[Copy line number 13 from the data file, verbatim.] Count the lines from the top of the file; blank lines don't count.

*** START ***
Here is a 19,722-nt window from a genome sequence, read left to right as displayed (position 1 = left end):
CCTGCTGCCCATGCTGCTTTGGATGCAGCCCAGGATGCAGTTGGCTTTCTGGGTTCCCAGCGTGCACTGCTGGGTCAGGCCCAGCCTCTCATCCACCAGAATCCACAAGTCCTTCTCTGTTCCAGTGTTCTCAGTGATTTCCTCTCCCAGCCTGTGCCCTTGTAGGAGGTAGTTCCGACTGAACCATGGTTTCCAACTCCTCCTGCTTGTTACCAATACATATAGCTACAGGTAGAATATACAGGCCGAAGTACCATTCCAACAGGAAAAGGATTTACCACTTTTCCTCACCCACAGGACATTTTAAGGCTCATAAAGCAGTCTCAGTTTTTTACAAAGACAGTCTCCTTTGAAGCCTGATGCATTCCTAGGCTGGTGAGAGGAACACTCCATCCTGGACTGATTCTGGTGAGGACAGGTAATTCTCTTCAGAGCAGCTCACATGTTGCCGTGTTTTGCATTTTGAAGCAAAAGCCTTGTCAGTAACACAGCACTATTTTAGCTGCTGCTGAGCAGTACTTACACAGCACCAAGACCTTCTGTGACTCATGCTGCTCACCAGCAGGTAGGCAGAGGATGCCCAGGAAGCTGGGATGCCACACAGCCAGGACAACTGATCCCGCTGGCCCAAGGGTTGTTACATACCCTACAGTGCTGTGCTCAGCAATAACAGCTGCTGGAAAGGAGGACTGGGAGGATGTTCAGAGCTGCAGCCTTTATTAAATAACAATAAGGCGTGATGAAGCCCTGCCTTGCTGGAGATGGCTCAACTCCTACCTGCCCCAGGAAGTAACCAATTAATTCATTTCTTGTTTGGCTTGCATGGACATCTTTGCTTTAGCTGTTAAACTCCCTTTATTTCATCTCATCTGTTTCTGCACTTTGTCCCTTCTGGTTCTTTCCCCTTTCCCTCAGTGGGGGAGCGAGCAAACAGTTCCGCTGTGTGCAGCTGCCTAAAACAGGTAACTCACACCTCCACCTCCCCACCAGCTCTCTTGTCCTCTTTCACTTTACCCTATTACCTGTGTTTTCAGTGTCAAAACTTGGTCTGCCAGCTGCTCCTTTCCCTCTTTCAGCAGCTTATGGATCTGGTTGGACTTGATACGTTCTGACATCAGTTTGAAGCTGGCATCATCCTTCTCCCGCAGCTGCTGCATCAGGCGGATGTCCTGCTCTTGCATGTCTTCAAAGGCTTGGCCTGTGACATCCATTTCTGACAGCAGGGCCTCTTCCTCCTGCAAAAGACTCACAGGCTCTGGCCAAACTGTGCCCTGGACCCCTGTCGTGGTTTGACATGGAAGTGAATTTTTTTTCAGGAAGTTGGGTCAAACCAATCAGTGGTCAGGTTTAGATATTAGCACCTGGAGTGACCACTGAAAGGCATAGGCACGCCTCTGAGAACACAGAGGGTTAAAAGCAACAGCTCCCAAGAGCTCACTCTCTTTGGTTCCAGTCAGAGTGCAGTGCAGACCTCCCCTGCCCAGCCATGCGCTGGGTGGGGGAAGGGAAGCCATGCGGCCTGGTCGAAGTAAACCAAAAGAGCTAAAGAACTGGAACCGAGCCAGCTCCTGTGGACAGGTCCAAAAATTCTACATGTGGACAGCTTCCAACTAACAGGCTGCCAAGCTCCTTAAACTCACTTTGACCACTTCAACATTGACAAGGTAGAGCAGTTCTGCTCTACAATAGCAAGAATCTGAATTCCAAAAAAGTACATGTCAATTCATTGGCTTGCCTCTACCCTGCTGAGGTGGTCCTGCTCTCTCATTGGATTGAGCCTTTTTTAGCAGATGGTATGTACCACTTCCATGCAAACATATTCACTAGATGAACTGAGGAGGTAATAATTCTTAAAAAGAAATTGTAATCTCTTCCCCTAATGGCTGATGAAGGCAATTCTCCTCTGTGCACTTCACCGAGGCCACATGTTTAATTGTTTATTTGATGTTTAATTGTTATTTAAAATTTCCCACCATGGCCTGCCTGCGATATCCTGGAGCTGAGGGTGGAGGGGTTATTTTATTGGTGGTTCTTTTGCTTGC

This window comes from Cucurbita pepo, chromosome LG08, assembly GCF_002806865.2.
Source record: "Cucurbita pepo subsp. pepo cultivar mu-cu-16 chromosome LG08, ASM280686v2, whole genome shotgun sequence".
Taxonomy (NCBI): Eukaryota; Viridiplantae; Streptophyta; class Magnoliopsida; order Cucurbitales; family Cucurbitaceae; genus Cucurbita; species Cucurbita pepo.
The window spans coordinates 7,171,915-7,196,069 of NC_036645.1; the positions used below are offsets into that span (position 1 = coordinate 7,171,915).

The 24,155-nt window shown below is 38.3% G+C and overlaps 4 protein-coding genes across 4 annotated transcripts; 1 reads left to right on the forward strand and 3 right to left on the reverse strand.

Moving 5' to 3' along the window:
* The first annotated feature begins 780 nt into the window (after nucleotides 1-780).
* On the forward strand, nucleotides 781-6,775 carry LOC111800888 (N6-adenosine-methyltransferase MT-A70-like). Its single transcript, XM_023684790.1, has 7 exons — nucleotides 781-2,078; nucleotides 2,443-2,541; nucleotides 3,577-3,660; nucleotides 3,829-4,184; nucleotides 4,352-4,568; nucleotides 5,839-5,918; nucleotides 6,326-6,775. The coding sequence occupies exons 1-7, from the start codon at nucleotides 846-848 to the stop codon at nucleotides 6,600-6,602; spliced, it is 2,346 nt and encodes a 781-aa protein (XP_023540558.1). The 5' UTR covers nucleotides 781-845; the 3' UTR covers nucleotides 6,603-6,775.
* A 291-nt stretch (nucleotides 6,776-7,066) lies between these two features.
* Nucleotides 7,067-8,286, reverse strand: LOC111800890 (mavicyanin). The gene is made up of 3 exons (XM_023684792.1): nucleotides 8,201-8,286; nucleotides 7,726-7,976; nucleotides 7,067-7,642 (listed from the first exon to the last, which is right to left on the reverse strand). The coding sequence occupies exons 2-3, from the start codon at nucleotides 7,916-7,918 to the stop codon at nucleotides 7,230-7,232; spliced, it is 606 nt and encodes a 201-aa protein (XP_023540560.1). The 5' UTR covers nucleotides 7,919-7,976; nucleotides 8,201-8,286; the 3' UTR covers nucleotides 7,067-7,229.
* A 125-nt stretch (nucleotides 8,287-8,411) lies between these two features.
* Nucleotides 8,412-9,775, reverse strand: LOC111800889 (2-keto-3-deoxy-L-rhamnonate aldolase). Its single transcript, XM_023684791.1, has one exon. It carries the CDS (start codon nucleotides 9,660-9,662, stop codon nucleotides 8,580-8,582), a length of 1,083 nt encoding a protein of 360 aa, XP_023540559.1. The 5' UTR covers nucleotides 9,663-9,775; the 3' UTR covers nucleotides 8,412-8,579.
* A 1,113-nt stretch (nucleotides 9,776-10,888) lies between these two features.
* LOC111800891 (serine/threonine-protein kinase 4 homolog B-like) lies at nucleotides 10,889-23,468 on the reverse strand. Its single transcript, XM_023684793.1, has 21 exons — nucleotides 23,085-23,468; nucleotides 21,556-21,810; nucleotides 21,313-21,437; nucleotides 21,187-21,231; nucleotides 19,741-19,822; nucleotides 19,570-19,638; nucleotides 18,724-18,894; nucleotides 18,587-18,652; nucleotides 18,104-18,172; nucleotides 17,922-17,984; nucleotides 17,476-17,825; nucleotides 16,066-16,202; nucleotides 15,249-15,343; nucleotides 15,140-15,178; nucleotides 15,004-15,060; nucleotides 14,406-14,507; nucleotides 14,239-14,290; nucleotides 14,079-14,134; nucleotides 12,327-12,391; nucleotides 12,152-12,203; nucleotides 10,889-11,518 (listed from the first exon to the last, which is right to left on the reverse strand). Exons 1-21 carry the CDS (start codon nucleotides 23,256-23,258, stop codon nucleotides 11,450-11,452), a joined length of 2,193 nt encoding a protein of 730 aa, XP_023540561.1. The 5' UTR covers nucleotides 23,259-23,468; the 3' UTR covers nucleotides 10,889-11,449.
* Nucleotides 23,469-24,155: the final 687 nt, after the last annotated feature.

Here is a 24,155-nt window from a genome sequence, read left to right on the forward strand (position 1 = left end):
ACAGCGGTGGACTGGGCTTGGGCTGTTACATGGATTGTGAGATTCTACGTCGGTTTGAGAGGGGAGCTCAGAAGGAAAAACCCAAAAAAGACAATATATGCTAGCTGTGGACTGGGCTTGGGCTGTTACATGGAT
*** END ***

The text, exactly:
* A 125-nt stretch (nucleotides 8,287-8,411) lies between these two features.